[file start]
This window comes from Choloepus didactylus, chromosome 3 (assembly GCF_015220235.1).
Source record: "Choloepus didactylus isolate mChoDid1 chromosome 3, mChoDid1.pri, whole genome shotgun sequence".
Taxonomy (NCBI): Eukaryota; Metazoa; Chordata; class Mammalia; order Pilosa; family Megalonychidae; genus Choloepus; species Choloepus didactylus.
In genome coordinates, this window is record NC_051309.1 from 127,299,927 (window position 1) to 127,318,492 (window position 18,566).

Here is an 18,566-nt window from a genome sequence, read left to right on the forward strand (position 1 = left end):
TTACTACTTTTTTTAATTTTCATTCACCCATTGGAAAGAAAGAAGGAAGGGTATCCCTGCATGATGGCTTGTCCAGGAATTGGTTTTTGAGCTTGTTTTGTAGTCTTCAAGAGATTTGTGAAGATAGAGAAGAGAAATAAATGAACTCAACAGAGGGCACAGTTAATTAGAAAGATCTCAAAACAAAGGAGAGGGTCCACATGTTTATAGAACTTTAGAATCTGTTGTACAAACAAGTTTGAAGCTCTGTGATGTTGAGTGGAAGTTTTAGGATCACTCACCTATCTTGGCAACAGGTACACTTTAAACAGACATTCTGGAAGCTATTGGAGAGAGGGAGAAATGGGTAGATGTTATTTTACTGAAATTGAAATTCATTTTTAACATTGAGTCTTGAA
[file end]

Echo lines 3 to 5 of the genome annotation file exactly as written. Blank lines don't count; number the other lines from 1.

Taxonomy (NCBI): Eukaryota; Metazoa; Chordata; class Mammalia; order Pilosa; family Megalonychidae; genus Choloepus; species Choloepus didactylus.
In genome coordinates, this window is record NC_051309.1 from 127,299,927 (window position 1) to 127,318,492 (window position 18,566).

Here is an 18,566-nt window from a genome sequence, read left to right on the forward strand (position 1 = left end):